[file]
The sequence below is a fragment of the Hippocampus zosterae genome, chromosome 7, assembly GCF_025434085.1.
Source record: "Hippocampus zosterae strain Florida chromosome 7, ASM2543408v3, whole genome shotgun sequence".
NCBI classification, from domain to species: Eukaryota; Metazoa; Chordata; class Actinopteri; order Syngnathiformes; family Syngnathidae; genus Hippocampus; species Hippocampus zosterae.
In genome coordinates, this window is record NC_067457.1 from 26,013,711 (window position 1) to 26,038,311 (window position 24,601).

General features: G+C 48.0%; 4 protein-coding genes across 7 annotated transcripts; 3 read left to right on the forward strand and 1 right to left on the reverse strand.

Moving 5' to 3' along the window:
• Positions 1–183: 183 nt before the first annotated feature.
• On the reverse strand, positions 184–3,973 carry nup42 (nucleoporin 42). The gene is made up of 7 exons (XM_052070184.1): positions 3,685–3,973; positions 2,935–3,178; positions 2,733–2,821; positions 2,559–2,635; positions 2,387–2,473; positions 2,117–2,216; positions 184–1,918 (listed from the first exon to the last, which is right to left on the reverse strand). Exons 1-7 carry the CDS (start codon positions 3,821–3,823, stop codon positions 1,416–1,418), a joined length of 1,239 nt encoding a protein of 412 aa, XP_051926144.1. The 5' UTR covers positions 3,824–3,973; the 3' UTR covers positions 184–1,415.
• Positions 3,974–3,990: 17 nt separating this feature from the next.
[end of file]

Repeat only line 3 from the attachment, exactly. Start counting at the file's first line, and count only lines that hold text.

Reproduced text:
NCBI classification, from domain to species: Eukaryota; Metazoa; Chordata; class Actinopteri; order Syngnathiformes; family Syngnathidae; genus Hippocampus; species Hippocampus zosterae.